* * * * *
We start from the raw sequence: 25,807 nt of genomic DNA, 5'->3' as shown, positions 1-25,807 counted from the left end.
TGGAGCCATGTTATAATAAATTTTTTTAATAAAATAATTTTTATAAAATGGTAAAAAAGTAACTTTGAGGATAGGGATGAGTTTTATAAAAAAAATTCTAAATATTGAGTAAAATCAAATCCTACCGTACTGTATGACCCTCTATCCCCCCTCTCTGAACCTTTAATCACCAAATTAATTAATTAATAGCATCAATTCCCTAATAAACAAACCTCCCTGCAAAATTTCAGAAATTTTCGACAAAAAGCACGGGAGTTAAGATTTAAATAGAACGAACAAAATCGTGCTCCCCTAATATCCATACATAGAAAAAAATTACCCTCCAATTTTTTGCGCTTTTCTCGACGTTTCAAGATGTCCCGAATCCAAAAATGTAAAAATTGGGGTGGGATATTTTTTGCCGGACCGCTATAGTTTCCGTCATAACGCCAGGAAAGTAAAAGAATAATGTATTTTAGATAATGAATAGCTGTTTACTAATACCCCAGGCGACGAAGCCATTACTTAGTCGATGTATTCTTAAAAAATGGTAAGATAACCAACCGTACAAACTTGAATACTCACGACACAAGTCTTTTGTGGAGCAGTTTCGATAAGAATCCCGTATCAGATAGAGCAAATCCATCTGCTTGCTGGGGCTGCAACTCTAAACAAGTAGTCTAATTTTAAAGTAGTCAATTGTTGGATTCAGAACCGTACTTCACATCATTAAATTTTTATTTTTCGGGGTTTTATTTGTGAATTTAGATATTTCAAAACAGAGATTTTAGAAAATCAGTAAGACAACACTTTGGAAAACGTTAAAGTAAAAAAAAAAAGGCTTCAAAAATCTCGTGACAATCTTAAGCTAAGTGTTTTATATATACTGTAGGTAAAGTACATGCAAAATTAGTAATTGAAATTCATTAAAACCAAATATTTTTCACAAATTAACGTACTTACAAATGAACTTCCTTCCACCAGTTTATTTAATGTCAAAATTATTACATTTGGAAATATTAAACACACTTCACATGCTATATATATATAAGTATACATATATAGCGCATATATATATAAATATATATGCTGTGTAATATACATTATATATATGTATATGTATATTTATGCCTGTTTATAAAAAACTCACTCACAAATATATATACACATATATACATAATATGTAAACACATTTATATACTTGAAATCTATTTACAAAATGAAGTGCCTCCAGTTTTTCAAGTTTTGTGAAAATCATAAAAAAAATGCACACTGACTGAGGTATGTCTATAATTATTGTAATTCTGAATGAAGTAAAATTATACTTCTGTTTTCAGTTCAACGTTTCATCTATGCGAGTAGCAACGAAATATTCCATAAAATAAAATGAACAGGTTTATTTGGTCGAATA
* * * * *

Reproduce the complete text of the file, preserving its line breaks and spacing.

We start from the raw sequence: 25,807 nt of genomic DNA, 5'->3' as shown, positions 1-25,807 counted from the left end.
TGGAGCCATGTTATAATAAATTTTTTTAATAAAATAATTTTTATAAAATGGTAAAAAAGTAACTTTGAGGATAGGGATGAGTTTTATAAAAAAAATTCTAAATATTGAGTAAAATCAAATCCTACCGTACTGTATGACCCTCTATCCCCCCTCTCTGAACCTTTAATCACCAAATTAATTAATTAATAGCATCAATTCCCTAATAAACAAACCTCCCTGCAAAATTTCAGAAATTTTCGACAAAAAGCACGGGAGTTAAGATTTAAATAGAACGAACAAAATCGTGCTCCCCTAATATCCATACATAGAAAAAAATTACCCTCCAATTTTTTGCGCTTTTCTCGACGTTTCAAGATGTCCCGAATCCAAAAATGTAAAAATTGGGGTGGGATATTTTTTGCCGGACCGCTATAGTTTCCGTCATAACGCCAGGAAAGTAAAAGAATAATGTATTTTAGATAATGAATAGCTGTTTACTAATACCCCAGGCGACGAAGCCATTACTTAGTCGATGTATTCTTAAAAAATGGTAAGATAACCAACCGTACAAACTTGAATACTCACGACACAAGTCTTTTGTGGAGCAGTTTCGATAAGAATCCCGTATCAGATAGAGCAAATCCATCTGCTTGCTGGGGCTGCAACTCTAAACAAGTAGTCTAATTTTAAAGTAGTCAATTGTTGGATTCAGAACCGTACTTCACATCATTAAATTTTTATTTTTCGGGGTTTTATTTGTGAATTTAGATATTTCAAAACAGAGATTTTAGAAAATCAGTAAGACAACACTTTGGAAAACGTTAAAGTAAAAAAAAAAAGGCTTCAAAAATCTCGTGACAATCTTAAGCTAAGTGTTTTATATATACTGTAGGTAAAGTACATGCAAAATTAGTAATTGAAATTCATTAAAACCAAATATTTTTCACAAATTAACGTACTTACAAATGAACTTCCTTCCACCAGTTTATTTAATGTCAAAATTATTACATTTGGAAATATTAAACACACTTCACATGCTATATATATATAAGTATACATATATAGCGCATATATATATAAATATATATGCTGTGTAATATACATTATATATATGTATATGTATATTTATGCCTGTTTATAAAAAACTCACTCACAAATATATATACACATATATACATAATATGTAAACACATTTATATACTTGAAATCTATTTACAAAATGAAGTGCCTCCAGTTTTTCAAGTTTTGTGAAAATCATAAAAAAAATGCACACTGACTGAGGTATGTCTATAATTATTGTAATTCTGAATGAAGTAAAATTATACTTCTGTTTTCAGTTCAACGTTTCATCTATGCGAGTAGCAACGAAATATTCCATAAAATAAAATGAACAGGTTTATTTGGTCGAATA